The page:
Louisiana Senate to discuss moving riverboat casinos ashore
BATON ROUGE — A Senate committee approved bills that would loosen regulation of the state’s 15 riverboat casinos, allowing them to expand 1,200 feet onto the shore and add more gaming tables and slot machines.
The main bill, sponsored by Sen. Ronnie Johns, R-Lake Charles, also would drop requirements that the riverboats keep their distinctive paddlewheels.
The bills were approved by the Senate Judiciary B Committee, which Johns chairs, and will move to the Senate floor.
Sen. Karen Carter Peterson, D- New Orleans, took gaming industry representatives to task for their failure to meet self-imposed minority procurement goals.
Peterson challenged Wade Duty, executive director of the Louisiana Casino Association, about the racial makeup of its board of directors and the upper management of the casinos.
“If you don’t have a diverse group of people at the highest levels of those organizations, it is very difficult to get there in the second, third and fourth tier of the organization, if there is no conversation at the top,” Peterson said. “If you’re not at the table, you’re on the menu.”
Duty said 11.6 percent of the casinos’ procurements come from minority-owned businesses, a 12 percent increase over the previous fiscal year. He said casino procurement officers have struggled to find minority vendors.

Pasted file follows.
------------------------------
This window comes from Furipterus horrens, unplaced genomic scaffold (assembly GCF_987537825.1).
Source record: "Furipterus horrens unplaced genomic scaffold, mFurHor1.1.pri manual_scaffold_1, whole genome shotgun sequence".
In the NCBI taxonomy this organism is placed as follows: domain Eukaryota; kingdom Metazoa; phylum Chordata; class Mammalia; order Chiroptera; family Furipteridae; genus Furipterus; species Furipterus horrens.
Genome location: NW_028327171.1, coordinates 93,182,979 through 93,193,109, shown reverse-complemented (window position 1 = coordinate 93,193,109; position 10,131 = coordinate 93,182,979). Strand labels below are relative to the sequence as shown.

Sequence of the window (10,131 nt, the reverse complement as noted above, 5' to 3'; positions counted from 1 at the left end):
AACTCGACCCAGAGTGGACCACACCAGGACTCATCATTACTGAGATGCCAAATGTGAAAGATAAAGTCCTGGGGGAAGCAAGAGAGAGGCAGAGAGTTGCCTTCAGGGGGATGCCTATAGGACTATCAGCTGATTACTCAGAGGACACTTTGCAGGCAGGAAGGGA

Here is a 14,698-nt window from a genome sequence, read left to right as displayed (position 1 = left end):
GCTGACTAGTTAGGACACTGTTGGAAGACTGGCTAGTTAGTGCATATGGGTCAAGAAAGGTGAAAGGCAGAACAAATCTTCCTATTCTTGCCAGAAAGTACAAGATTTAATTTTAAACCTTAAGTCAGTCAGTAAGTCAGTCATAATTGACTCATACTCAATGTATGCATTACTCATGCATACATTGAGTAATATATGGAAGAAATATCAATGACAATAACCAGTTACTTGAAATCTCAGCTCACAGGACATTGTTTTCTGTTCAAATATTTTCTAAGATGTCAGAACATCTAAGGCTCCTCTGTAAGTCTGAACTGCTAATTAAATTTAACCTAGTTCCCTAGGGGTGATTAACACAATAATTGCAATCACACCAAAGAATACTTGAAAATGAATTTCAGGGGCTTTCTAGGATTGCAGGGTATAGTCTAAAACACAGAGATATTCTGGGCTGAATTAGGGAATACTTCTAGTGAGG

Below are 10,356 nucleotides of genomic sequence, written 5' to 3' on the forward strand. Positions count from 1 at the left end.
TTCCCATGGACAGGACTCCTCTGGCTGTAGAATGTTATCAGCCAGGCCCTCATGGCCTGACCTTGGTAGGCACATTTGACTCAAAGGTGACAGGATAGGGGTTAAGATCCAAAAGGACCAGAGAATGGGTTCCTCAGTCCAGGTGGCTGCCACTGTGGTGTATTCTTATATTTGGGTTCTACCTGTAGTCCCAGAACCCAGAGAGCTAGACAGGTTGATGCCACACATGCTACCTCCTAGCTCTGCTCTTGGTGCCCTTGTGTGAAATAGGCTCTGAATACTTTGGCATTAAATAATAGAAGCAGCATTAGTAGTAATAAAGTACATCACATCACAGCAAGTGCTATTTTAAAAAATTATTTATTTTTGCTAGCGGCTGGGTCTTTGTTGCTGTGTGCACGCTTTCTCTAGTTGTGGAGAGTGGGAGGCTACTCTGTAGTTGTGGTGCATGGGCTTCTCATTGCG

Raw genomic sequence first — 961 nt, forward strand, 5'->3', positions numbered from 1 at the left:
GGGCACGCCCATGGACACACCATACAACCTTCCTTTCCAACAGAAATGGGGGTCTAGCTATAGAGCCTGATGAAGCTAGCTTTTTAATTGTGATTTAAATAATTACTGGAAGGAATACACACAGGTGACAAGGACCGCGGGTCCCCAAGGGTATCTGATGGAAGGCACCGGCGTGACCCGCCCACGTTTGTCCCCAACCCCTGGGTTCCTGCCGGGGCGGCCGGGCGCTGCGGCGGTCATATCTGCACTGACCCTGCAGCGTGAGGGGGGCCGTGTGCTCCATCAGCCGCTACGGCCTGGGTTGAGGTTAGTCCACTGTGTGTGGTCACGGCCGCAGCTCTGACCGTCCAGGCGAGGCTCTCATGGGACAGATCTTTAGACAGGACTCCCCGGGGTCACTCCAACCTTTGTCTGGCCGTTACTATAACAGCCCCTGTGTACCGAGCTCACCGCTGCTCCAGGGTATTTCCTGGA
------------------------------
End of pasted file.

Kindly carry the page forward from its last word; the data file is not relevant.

Peterson was not convinced. She asked why the officers had not reached out to the African-American chambers of commerce in New Orleans, Baton Rouge and Shreveport.
“This is further evidence that the people at the top aren’t getting it,” Peterson said.
Peterson’s criticism came two months after Ronnie Jones, the chairman of the Gaming Control Board, questioned why riverboat casinos in Northwest Louisiana had consistently failed to meet voluntary minority procurement goals.
Johns’ bill would allow the riverboats to expand their operations onto the shore and expand the areas they devote to gaming. His bill would define the limit as 2,365 gaming positions, or seats at blackjack tables, roulette wheels or slot machines.
The state's 15 riverboat licenses are spread across four main markets: Shreveport/Bossier City, Lake Charles, Baton Rouge and New Orleans.
Under state law, all 15 boats are required to have an operating paddlewheel, but Johns’ bill would drop that rule.
Mississippi already permits riverboats to conduct gaming within 800 feet of the coast. By stretching approve 1,200 feet, Johns’ bill would enable Louisiana's riverboats to be larger than the ones in Mississippi and bring in more revenue
Given the budget crisis, Johns said, the state needs the $900 million in taxes that come from the gaming industry.